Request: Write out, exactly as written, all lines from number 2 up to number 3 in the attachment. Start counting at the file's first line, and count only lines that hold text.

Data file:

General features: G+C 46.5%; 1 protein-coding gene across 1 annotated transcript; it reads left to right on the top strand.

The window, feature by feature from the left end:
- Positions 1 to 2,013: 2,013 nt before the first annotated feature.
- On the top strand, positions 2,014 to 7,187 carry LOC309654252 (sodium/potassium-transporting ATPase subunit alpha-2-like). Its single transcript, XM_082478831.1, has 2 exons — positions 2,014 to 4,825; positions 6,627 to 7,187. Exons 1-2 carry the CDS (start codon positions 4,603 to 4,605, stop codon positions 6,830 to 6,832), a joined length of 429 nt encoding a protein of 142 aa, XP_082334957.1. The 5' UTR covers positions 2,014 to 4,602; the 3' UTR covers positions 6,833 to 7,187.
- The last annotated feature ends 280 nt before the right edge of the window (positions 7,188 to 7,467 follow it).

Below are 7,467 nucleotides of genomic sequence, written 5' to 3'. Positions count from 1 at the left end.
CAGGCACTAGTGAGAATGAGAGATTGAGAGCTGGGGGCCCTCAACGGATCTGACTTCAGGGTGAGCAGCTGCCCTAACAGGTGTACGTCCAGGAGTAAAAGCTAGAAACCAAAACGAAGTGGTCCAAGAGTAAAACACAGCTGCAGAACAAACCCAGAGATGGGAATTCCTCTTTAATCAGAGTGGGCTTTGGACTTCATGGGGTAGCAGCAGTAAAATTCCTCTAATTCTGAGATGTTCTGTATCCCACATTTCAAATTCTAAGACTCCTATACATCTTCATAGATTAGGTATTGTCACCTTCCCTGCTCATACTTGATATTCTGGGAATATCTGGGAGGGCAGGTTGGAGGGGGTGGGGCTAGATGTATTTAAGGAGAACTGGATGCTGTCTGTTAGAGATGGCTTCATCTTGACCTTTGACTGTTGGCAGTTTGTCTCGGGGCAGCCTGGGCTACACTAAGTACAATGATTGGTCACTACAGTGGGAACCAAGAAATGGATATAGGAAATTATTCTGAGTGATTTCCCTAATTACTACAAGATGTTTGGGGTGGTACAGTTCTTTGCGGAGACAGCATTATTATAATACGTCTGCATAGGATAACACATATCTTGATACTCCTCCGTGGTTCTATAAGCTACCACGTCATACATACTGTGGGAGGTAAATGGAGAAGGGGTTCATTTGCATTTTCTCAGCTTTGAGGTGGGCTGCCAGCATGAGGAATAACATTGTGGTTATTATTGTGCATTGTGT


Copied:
The window, feature by feature from the left end:
- Positions 1 to 2,013: 2,013 nt before the first annotated feature.